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I have had a night-blooming Cereus for several years and it has yet to bloom. A friend has one and it blooms no problem. This plant is indoors and keeps growing, but no blooms.

What can I do to make it bloom?

  • 1
    can you post a picture so we can identify it? – kevinsky Aug 20 '13 at 21:37
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    And describe the conditions that it's kept in, water and feeding schedule, etc. – Niall C. Sep 3 '13 at 15:27
  • Are you sure you didn't just miss the bloom? Wikipedia mentions it as a "once a night" bloomer. – ashes999 Sep 4 '13 at 2:51
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I used to have one of these, and they sometimes are tricky to coax into bloom. My plant I got at about three feet tall, and it took off from there, blooming at 5 1/2 feet and on to eight feet tall. I didn't have space, eventually, and gave it away.

I found that they tend to bloom most in July. Here's what I did, for conditions:

  • Light. In the summer, they stayed out-of-doors. I had it in mostly shade, with some dappled sun in the mornings. In the winter, it got 14 hours of fluorescent grow lights per day.

  • Water. In summer, I would water every other day during dry periods, and skip rainy periods. In winter, I watered lightly, once a week (I didn't want much growth at that time, as it wasn't as good as summer growth).

  • Temperature. It took the variable outside temperatures quite well, and I brought it inside when the temps started dropping below fifty degrees Fahrenheit. Inside, I kept it an even sixty degrees. That was to give it a break from heavy growth.

  • Soil. I actually didn't use soil, but a mix of mostly coir, with some perlite. They require good drainage, but also enjoy water retention. Make sure the pH of the mix is around neutral (7.0) before planting.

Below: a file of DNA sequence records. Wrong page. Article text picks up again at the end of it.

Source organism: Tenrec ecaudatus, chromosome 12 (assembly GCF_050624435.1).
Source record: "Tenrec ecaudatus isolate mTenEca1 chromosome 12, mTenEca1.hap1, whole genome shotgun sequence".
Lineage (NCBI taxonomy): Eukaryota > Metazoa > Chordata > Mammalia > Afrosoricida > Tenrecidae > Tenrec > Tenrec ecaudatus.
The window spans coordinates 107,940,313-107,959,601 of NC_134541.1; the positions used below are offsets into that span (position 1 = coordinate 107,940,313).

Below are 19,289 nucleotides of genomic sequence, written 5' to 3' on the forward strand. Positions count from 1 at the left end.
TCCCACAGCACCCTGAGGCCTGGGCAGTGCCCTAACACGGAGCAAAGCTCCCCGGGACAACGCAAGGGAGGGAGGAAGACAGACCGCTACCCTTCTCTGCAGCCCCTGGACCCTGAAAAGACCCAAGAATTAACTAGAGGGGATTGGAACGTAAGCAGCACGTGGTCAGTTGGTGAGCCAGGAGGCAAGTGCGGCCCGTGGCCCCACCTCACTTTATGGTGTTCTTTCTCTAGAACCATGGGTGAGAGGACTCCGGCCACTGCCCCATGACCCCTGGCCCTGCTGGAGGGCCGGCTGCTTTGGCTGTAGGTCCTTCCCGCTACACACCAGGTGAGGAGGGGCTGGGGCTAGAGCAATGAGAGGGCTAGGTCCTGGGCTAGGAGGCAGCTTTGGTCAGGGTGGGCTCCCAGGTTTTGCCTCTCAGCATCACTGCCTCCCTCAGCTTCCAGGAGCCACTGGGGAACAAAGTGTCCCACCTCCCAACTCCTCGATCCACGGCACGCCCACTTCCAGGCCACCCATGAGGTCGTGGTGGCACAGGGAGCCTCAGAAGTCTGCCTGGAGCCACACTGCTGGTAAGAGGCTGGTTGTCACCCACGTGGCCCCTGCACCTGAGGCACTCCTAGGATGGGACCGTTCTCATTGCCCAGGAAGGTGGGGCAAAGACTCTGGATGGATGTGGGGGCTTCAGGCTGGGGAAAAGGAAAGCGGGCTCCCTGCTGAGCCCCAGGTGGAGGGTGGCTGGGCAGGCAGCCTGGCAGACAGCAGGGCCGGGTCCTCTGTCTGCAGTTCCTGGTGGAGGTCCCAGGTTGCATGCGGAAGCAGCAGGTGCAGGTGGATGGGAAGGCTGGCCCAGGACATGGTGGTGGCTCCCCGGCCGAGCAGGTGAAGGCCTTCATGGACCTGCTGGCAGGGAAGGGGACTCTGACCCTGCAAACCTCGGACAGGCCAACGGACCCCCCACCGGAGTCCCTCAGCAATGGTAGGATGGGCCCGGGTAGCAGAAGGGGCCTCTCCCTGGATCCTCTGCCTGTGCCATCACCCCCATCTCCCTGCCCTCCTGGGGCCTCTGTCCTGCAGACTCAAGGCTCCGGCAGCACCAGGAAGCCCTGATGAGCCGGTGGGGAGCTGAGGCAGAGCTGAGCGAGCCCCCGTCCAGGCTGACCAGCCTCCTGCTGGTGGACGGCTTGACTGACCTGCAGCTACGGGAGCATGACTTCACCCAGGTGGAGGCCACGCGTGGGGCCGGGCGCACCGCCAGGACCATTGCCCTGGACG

• Pot. This changed a lot (with the growth of the plant). They don't need a huge pot, even when quite large. I used plastic pots inside more attractive square wooden (to attatch support) decorative planter. I had a small reservoir inside the planter, and 6 locking castors underneath, to roll with.

  • Support. The plant will sprawl over everything if care isn't taken in providing a strong support. I used a four-legged tiered steel piping structure (painted to look like bamboo), which I built to fit onto my wooden planter. Each tier was removable, and reasonably attractive. The tiers themselves were crafted from bamboo.

  • Humidity. Outside, placement is necesary for humidity. On my property, this isn't a problem, but if you live in a dry area, you'll have to spray the plants with mist daily. Indoors, my old plant room stayed about 55% rh on it's own which was suitable.

  • Fertilizer. I was kind of cheap here - I used a basic 10-10-10 soluble fertilizer as a root drench once every two weeks while the plant was outside. Now and then I gave a micro-nutrient infusion, or sometimes tea from my vermicomposter, to keep things balanced.

As a side note, the plant died in less than a year after it left my hands. I'm not sure whether it was just spoiled, or the new owners just didn't have a green thumb...

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